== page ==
Daszak did not respond to the Daily Caller News Foundation when asked if he maintains that there is no possibility that COVID-19 could have been released into the human population due to an accidental lab release.

    The World Health Organization appointed Daszak to a 10-person panel that began investigating the origins on the ground in China on Thursday. Independent experts have criticized Daszak’s inclusion on the panel due to his prior connections with the WIV.

    “The independence of the WHO investigation may be seriously compromised by the processed used to choose investigators … In particular, the choice of Dr. Daszak, who has a personal stake in ensuring current Chinese practices continue and who is a longtime collaborator of a scientist at the center of the investigation, is likely to taint its results,” said Miles Pomper, a fellow at the James Martin Center for Nonproliferation Studies.

    The State Department announced on Friday that it has obtained evidence showing that researchers at the WIV became sick with flu-like symptoms in Fall 2019 prior to the first known cases of COVID-19, raising concerns of an accidental lab leak.

    “The U.S. government has reason to believe that several researchers inside the WIV became sick in autumn 2019, before the first identified case of the outbreak, with symptoms consistent with both COVID-19 and common seasonal illnesses,” the State Department said.

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  33. TopTop #20
    podfish's Avatar

    Re: Who is Dr. Peter Daszak ? - A Critical Inquiry

    Quote Posted in reply to the post by Mayacaman: View Post
    A spokesman for Daszak told The Wall Street Journal on Friday that his statement, which was cited by numerous news outlets — and by fact check organizations to censor unwelcome inquiries — during the onset of the pandemic, was meant to protect Chinese scientists.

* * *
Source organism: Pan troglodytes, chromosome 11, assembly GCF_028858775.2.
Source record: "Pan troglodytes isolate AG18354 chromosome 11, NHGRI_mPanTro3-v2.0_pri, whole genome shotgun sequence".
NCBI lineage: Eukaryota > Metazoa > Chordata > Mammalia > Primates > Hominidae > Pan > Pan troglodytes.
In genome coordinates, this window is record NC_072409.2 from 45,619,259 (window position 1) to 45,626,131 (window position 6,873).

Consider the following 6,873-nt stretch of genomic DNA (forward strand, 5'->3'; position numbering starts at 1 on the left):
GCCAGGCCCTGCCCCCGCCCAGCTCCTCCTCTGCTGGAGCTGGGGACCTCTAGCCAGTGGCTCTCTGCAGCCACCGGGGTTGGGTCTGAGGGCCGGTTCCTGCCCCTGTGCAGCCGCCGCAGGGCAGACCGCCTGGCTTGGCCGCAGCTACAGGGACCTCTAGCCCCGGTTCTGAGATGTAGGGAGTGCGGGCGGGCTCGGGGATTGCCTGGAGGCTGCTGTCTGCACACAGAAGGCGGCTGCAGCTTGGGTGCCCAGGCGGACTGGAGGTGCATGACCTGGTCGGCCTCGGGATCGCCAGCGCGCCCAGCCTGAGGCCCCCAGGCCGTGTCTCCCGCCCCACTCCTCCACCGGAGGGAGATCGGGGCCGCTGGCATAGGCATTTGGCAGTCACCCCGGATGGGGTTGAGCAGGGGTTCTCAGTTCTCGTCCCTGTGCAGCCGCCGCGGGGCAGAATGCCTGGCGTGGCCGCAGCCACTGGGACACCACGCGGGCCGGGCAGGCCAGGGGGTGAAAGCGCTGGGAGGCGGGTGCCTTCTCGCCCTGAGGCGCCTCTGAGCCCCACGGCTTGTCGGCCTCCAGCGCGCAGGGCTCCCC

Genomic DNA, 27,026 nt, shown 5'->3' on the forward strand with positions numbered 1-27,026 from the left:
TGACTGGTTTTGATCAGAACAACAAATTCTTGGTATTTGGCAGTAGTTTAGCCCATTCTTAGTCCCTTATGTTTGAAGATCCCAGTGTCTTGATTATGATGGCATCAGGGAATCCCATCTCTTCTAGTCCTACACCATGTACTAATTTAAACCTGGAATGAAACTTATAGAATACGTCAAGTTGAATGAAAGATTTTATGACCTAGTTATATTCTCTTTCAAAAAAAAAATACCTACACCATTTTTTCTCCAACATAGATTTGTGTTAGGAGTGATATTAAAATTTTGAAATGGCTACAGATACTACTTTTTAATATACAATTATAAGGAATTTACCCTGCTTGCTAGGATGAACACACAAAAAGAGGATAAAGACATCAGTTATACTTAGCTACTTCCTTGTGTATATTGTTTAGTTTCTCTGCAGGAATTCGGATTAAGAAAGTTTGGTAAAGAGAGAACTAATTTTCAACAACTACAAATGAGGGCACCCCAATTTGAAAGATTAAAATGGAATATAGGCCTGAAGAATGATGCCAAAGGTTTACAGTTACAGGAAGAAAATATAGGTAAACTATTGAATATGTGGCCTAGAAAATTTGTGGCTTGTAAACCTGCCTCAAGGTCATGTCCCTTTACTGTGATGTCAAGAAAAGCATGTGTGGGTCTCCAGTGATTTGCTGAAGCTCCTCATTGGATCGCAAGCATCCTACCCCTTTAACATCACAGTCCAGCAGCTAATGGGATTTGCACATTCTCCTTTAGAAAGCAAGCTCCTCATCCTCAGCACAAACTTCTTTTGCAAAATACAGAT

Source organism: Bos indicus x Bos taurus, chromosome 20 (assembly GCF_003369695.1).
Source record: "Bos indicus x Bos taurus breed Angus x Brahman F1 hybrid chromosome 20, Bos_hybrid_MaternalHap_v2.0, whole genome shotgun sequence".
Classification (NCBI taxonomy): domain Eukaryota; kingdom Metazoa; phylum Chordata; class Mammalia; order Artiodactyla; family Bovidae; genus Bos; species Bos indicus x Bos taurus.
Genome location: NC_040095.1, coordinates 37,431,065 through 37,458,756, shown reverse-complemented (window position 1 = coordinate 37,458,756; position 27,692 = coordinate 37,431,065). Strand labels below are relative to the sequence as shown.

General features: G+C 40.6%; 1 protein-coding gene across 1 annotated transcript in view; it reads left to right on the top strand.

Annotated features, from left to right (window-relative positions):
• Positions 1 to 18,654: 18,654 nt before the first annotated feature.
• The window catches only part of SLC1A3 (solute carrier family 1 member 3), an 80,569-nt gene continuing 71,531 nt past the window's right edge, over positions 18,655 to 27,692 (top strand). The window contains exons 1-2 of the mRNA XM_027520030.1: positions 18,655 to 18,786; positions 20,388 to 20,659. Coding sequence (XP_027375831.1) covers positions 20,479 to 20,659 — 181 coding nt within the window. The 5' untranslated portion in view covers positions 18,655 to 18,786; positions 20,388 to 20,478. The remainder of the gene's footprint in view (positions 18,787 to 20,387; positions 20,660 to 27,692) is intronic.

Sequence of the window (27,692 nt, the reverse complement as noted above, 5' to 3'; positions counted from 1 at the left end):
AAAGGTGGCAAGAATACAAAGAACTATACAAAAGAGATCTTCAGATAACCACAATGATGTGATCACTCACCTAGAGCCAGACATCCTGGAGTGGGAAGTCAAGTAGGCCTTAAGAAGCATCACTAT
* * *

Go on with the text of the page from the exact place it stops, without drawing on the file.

this innocent enough statement is surrounded by buckets of words that do nothing to support the underlying implication, to defend the inference of the missing word "solely" -- or maybe "dishonestly" or "misleadingly".

    Read this sentence again: a spokesman, not Daszak himself, mentions one possible motive for him speaking. Says nothing about the legitimacy of what he said, nothing about other reasons he may have had for speaking out.

    In the verbiage around this money quote, there could have been supporting evidence as to why those missing words are plausible to infer. But... nope.

    That's the big issue I have with so many of the contrarian views posted here. They are structured like the proverbial pile in front of the Christmas tree, which can only exist if there's a pony inside it. Especially for science-based arguments, the ideal is a chain of reasoning where objections against each step are considered carefully to see if they hold up against alternative explanations. Now, as I often say, this is just the interwebs so that's a lot to ask. Still, it'd be nice.
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  35. TopTop #21